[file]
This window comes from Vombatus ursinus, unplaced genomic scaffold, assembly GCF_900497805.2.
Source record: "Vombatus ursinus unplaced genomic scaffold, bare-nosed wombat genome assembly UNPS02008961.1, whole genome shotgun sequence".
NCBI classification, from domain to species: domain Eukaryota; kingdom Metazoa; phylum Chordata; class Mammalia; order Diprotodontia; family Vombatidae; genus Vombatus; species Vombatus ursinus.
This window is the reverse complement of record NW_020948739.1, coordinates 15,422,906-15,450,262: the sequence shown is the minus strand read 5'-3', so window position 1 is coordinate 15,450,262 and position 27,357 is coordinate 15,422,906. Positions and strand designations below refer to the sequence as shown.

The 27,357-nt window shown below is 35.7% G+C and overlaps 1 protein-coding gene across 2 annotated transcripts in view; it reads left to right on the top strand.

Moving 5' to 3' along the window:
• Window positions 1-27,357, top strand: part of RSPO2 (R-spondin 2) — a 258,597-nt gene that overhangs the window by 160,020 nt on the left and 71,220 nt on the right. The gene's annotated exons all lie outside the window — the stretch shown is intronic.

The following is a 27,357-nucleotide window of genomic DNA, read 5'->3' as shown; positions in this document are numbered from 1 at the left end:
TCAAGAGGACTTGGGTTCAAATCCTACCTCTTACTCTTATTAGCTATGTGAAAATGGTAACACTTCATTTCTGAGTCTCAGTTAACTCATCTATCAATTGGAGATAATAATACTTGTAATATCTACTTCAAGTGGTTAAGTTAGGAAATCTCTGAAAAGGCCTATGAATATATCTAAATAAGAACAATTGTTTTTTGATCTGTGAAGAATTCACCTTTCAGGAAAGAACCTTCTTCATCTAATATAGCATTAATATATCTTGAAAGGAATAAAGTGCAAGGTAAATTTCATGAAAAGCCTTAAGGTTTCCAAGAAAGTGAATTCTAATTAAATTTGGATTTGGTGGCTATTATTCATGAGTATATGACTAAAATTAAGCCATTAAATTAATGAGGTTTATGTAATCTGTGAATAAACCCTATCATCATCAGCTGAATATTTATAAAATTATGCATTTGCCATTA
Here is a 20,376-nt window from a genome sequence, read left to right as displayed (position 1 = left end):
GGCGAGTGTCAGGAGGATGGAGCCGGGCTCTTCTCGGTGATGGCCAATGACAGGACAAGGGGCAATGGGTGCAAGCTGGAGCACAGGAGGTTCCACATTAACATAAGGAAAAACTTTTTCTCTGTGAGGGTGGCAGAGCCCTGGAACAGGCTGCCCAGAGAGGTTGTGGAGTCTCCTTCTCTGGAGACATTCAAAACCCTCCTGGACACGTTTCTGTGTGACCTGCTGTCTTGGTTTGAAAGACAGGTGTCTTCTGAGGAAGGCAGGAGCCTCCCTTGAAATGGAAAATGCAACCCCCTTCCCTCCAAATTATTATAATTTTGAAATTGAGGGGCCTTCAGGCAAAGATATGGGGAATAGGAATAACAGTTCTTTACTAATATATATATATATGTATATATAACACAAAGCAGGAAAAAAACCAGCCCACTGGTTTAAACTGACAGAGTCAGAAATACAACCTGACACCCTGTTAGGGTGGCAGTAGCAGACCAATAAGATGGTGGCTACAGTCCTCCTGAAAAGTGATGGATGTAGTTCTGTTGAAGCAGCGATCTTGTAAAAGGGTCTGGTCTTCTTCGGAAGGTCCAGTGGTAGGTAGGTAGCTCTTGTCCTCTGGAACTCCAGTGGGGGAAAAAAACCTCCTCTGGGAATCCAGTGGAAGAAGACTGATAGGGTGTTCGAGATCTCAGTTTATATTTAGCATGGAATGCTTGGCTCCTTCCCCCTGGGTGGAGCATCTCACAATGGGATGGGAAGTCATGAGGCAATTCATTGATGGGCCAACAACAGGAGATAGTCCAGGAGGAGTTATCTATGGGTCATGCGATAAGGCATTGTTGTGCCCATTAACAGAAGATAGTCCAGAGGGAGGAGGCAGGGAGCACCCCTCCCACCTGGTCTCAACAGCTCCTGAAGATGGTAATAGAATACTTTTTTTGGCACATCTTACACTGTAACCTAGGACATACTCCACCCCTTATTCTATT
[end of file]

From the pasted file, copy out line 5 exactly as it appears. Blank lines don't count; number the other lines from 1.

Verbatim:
The 27,357-nt window shown below is 35.7% G+C and overlaps 1 protein-coding gene across 2 annotated transcripts in view; it reads left to right on the top strand.